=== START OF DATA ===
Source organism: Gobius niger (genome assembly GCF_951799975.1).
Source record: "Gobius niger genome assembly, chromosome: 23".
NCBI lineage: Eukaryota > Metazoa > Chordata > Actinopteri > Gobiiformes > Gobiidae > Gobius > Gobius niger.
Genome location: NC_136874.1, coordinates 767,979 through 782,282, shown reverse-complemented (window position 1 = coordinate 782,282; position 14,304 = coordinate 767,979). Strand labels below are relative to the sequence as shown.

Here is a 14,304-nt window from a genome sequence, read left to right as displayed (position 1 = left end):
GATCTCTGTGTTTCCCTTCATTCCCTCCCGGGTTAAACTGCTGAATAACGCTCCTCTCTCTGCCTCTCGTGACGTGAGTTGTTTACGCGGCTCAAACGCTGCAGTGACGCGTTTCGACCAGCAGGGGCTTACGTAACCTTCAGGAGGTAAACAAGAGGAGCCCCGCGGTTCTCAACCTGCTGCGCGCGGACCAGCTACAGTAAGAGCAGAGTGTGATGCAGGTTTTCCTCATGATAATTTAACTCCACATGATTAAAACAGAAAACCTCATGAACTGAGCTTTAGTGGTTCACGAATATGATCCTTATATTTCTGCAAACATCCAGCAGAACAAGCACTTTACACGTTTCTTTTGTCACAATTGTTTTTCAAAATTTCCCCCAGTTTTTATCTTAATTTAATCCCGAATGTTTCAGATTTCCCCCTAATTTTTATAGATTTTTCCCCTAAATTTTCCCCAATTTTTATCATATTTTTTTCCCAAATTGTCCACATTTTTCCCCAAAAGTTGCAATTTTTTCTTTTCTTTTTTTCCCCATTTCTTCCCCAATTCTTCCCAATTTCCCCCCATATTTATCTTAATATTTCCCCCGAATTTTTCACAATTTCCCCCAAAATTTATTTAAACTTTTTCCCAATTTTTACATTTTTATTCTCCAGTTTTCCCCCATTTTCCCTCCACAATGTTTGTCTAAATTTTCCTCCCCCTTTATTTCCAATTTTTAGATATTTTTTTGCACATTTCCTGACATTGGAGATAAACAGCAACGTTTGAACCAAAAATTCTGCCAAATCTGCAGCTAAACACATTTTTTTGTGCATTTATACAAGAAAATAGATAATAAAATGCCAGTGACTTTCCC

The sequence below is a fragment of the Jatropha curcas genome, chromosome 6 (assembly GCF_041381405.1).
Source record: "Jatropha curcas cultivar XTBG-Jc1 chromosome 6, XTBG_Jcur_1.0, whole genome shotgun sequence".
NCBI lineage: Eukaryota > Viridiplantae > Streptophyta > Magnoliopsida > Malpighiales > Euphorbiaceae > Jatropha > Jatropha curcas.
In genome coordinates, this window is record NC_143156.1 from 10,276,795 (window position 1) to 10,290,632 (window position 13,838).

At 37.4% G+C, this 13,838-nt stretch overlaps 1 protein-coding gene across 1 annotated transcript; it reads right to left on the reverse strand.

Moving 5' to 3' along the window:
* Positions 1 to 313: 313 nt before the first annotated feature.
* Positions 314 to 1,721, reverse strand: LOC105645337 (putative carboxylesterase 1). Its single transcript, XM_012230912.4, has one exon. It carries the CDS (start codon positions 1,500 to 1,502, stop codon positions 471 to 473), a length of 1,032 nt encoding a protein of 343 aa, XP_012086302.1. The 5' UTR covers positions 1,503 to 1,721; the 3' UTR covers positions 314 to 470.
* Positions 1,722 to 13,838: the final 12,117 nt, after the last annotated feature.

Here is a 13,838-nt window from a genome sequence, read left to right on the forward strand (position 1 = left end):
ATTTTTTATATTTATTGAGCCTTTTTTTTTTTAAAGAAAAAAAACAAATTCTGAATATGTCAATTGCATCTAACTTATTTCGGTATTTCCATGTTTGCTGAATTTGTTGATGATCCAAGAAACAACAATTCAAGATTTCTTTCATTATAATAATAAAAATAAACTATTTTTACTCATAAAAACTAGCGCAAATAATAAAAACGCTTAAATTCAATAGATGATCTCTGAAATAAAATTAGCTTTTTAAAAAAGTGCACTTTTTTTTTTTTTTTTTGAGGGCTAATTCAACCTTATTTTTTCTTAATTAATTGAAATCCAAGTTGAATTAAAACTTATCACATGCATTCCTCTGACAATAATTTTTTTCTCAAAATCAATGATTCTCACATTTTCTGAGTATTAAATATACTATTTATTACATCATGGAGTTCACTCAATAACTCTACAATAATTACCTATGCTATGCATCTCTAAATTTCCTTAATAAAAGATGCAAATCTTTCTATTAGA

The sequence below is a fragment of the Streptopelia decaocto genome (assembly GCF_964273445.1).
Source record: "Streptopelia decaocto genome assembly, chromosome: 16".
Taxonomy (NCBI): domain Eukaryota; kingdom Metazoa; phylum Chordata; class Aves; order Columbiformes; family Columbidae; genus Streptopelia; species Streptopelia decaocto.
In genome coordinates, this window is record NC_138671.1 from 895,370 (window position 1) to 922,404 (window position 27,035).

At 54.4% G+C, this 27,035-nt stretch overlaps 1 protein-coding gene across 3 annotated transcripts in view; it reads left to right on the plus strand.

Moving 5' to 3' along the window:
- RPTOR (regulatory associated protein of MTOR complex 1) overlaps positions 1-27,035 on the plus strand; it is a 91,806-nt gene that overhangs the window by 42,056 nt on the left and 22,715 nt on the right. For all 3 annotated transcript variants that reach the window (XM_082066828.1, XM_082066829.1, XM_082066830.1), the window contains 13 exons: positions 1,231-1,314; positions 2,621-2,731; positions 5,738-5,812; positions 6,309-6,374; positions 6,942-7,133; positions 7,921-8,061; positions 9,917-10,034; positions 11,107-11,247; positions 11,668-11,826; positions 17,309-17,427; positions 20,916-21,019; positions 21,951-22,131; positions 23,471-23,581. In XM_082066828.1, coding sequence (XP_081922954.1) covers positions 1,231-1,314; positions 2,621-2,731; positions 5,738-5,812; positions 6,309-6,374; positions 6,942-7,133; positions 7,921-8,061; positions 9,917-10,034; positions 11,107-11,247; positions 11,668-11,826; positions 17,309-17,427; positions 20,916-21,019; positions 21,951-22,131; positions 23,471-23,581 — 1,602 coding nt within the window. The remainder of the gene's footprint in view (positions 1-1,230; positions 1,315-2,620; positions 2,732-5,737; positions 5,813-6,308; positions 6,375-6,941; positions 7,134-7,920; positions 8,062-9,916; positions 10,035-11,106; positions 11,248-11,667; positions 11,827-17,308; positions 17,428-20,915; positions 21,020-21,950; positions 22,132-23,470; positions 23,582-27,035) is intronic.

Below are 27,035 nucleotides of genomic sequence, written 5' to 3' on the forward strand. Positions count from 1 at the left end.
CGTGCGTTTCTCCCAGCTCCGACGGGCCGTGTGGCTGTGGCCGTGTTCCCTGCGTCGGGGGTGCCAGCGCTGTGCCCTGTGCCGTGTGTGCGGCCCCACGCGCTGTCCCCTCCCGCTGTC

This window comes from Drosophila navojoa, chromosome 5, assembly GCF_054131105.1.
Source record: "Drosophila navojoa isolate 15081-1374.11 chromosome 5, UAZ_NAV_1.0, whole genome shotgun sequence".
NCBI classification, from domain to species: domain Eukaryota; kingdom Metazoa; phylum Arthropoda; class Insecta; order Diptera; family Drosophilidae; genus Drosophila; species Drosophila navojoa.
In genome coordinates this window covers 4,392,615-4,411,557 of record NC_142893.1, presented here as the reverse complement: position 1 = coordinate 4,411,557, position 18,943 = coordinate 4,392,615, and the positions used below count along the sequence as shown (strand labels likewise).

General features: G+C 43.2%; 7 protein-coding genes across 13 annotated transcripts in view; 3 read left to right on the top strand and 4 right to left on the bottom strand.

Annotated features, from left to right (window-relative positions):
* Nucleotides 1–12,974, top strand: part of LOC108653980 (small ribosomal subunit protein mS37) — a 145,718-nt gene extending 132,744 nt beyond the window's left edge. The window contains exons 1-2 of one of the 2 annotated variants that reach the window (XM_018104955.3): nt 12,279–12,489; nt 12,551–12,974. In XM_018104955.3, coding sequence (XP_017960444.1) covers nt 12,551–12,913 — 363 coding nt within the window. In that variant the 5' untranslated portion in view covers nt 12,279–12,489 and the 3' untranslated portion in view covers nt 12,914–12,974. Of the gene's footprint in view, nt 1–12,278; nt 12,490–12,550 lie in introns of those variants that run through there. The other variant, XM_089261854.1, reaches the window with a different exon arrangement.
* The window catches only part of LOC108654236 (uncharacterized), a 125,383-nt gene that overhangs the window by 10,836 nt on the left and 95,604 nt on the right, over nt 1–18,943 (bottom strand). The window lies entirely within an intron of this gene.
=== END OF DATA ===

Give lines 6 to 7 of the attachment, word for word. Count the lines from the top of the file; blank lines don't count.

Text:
GATCTCTGTGTTTCCCTTCATTCCCTCCCGGGTTAAACTGCTGAATAACGCTCCTCTCTCTGCCTCTCGTGACGTGAGTTGTTTACGCGGCTCAAACGCTGCAGTGACGCGTTTCGACCAGCAGGGGCTTACGTAACCTTCAGGAGGTAAACAAGAGGAGCCCCGCGGTTCTCAACCTGCTGCGCGCGGACCAGCTACAGTAAGAGCAGAGTGTGATGCAGGTTTTCCTCATGATAATTTAACTCCACATGATTAAAACAGAAAACCTCATGAACTGAGCTTTAGTGGTTCACGAATATGATCCTTATATTTCTGCAAACATCCAGCAGAACAAGCACTTTACACGTTTCTTTTGTCACAATTGTTTTTCAAAATTTCCCCCAGTTTTTATCTTAATTTAATCCCGAATGTTTCAGATTTCCCCCTAATTTTTATAGATTTTTCCCCTAAATTTTCCCCAATTTTTATCATATTTTTTTCCCAAATTGTCCACATTTTTCCCCAAAAGTTGCAATTTTTTCTTTTCTTTTTTTCCCCATTTCTTCCCCAATTCTTCCCAATTTCCCCCCATATTTATCTTAATATTTCCCCCGAATTTTTCACAATTTCCCCCAAAATTTATTTAAACTTTTTCCCAATTTTTACATTTTTATTCTCCAGTTTTCCCCCATTTTCCCTCCACAATGTTTGTCTAAATTTTCCTCCCCCTTTATTTCCAATTTTTAGATATTTTTTTGCACATTTCCTGACATTGGAGATAAACAGCAACGTTTGAACCAAAAATTCTGCCAAATCTGCAGCTAAACACATTTTTTTGTGCATTTATACAAGAAAATAGATAATAAAATGCCAGTGACTTTCCC

The sequence below is a fragment of the Jatropha curcas genome, chromosome 6 (assembly GCF_041381405.1).